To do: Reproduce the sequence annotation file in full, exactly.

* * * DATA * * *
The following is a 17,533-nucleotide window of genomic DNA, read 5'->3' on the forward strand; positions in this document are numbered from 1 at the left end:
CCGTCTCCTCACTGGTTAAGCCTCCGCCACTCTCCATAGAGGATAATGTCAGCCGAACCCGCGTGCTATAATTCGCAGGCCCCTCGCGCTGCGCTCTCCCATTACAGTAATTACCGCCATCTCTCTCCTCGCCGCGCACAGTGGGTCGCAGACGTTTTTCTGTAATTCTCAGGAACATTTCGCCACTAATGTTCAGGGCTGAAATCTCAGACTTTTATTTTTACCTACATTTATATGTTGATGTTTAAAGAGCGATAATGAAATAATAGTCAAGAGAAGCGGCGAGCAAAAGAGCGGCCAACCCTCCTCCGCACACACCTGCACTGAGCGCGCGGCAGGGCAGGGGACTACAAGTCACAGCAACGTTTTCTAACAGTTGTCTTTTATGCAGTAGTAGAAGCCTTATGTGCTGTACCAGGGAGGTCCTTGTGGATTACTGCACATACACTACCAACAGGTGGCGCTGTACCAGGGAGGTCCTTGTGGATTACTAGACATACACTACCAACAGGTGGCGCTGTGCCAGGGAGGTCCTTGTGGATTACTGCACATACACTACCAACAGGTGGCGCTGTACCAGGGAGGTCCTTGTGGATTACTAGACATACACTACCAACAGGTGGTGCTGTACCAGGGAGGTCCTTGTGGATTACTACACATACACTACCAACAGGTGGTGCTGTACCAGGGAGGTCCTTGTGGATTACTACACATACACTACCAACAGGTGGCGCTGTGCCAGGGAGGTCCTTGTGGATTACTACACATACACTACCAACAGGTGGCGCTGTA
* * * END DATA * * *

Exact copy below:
The following is a 17,533-nucleotide window of genomic DNA, read 5'->3' on the forward strand; positions in this document are numbered from 1 at the left end:
CCGTCTCCTCACTGGTTAAGCCTCCGCCACTCTCCATAGAGGATAATGTCAGCCGAACCCGCGTGCTATAATTCGCAGGCCCCTCGCGCTGCGCTCTCCCATTACAGTAATTACCGCCATCTCTCTCCTCGCCGCGCACAGTGGGTCGCAGACGTTTTTCTGTAATTCTCAGGAACATTTCGCCACTAATGTTCAGGGCTGAAATCTCAGACTTTTATTTTTACCTACATTTATATGTTGATGTTTAAAGAGCGATAATGAAATAATAGTCAAGAGAAGCGGCGAGCAAAAGAGCGGCCAACCCTCCTCCGCACACACCTGCACTGAGCGCGCGGCAGGGCAGGGGACTACAAGTCACAGCAACGTTTTCTAACAGTTGTCTTTTATGCAGTAGTAGAAGCCTTATGTGCTGTACCAGGGAGGTCCTTGTGGATTACTGCACATACACTACCAACAGGTGGCGCTGTACCAGGGAGGTCCTTGTGGATTACTAGACATACACTACCAACAGGTGGCGCTGTGCCAGGGAGGTCCTTGTGGATTACTGCACATACACTACCAACAGGTGGCGCTGTACCAGGGAGGTCCTTGTGGATTACTAGACATACACTACCAACAGGTGGTGCTGTACCAGGGAGGTCCTTGTGGATTACTACACATACACTACCAACAGGTGGTGCTGTACCAGGGAGGTCCTTGTGGATTACTACACATACACTACCAACAGGTGGCGCTGTGCCAGGGAGGTCCTTGTGGATTACTACACATACACTACCAACAGGTGGCGCTGTA